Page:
During the 2016 presidential campaign, many Republicans looked at Donald Trump and saw a president who would preside over a wave of ambitious conservative legislation. Sure he was no ideologue, and had only the barest understanding of any policy issue. But that's what made for a terrific partnership between Congress and the White House: Paul Ryan and Mitch McConnell would pass the bills, and because Trump didn't care about the details, he'd sign whatever they put in front of him. What could go wrong?
Quite a bit, as it turns out.
With the GOP's first legislative priority — the repeal of the Affordable Care Act — a chaotic mess, there's a genuine possibility that at some point President Trump may just decide to cut his losses and walk away from what Republicans say is their most important legislative goal.
When President Trump said a couple of weeks ago that "nobody knew that health care could be so complicated," I suspect he wasn't talking only about his growing awareness of the issue. He may also have been grappling for the first time with the tradeoffs that reforming health care requires.
As a candidate his impulse ran toward promising the moon: Everyone will be covered, the care will be terrific, it'll all cost less than it does now. But once you have to write legislation, you realize that you can't have everything. If you want to cover more people, for instance, it's going to cost money.
If you want to protect the tens of millions of Americans with pre-existing conditions, well that costs money too. If you want to push people off government programs and into private insurance, you may not like the decisions private companies make to maintain their profits. How do you balance everyone's competing goals? There are no perfect answers.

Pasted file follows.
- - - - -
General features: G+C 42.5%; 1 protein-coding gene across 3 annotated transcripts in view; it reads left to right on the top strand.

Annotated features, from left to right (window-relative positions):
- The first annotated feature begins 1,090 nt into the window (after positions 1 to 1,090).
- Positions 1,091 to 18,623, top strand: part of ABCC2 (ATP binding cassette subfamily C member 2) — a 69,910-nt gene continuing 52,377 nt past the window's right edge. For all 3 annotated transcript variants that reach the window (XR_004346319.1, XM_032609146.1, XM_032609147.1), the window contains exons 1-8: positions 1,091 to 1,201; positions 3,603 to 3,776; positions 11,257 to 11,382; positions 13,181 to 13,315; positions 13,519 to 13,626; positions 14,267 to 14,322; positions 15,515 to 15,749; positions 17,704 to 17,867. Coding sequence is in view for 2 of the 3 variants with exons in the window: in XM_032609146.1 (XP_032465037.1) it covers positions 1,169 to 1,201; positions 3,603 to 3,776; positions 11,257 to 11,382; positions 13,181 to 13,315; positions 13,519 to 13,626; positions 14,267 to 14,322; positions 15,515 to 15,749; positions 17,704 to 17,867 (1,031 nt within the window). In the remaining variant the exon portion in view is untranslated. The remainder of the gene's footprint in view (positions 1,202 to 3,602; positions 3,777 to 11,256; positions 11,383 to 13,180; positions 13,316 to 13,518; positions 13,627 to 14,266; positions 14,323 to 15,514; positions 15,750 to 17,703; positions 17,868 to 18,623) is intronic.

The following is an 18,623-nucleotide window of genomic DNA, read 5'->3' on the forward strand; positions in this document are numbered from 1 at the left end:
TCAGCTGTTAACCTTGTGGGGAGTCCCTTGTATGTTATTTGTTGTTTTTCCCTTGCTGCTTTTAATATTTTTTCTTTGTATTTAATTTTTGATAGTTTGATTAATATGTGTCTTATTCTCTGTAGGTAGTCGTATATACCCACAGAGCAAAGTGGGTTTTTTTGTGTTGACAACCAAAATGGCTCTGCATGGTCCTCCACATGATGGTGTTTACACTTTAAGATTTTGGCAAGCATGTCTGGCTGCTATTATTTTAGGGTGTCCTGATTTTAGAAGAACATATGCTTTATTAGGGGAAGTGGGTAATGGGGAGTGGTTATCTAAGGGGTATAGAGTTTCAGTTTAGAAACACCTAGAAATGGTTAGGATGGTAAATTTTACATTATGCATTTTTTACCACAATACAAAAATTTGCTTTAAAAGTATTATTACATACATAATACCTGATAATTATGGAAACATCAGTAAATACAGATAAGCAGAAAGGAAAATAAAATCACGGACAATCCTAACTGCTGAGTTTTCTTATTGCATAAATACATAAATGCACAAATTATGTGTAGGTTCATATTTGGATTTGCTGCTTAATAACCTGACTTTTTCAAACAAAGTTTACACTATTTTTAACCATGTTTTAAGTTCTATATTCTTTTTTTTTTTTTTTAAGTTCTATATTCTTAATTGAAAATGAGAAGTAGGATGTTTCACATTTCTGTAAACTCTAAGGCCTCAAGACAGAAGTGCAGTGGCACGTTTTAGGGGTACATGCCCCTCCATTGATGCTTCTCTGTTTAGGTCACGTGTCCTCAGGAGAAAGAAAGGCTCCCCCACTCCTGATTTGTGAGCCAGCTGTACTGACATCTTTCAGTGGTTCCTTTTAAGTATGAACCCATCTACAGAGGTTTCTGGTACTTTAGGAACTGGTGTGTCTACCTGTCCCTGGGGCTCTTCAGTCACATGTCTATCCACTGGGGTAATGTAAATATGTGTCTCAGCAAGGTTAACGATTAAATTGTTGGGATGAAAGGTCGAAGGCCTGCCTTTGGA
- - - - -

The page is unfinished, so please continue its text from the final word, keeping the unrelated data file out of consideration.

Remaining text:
And the bill Paul Ryan came up with has proven to be a disaster, hated not only by Democrats but by many Republicans as well, for a set of reasons that make a compromise hard to imagine. More centrist Republicans in the Senate don't like how it hurts people in their states, particularly the poor and middle class. Conservatives in the House wish it were even more cruel. How do you reconcile those objections? Chances are you can't.
But Trump still wants to satisfy everyone. Consider this exchange from a Wednesday interview he did with Tucker Carlson of Fox News:
CARLSON: This bill has, as one of its centerpieces, a tax cut for investors that would primarily benefit people making over $250,000 a year. Already done pretty well in the past 10 years, as you know. A Bloomberg analysis showed that counties that voted for you, middle-class and working-class counties, would do far less well under this bill than the counties that voted for Hillary, the more affluent counties.
TRUMP: Oh, I know. I know.
CARLSON: It seems like —
TRUMP: It's very preliminary, Tucker.
CARLSON: — maybe this isn't consistent with the message of the last election.
TRUMP: No. A lot of things aren't consistent. But these are going to be negotiated.
Trump says, "Oh, I know. I know," but he offers no insight at all into how he would resolve the conflicts that repeal presents. For instance, is he willing to see millions pushed off their insurance in order to realize the conservative goal of gutting Medicaid? We don't yet know, but he seems to still be holding out hope for a fantasy bill that will make everyone happy.
But in the end, Trump's highest priority will inevitably be his own popularity. If there comes a moment when he feels like he's being dragged down by the repeal effort and there's no way to turn it around, he'll be willing to pull the plug.
If he does, what would happen from that point is unclear. Republicans would probably try to change the ACA piece by piece, with a series of bills amending specific provisions of the law. They'd still consider the defeat of the larger repeal bill to be a disaster, a betrayal of the promise they've made so many times to their base. Which it would be.
And if it threatened their ability to hold on to Congress in 2018? I'd suggest that Trump wouldn't be entirely heartbroken if the Democrats took back one of the houses of Congress. Then he wouldn't have to bother with legislating — which is so boring and complicated — and could just concentrate on executive actions where he can make bold moves without having to persuade 218 House members and 50 senators to go along.
The longer the health-care issue drags on, the more impatient he's likely to get. Republicans in Congress may feel that repealing the ACA is an absolute requirement for them, but Trump isn't nearly as invested in it. So there could come a point where abandoning the effort looks like the best of the available options — for him, anyway. Which is ultimately what he cares about most.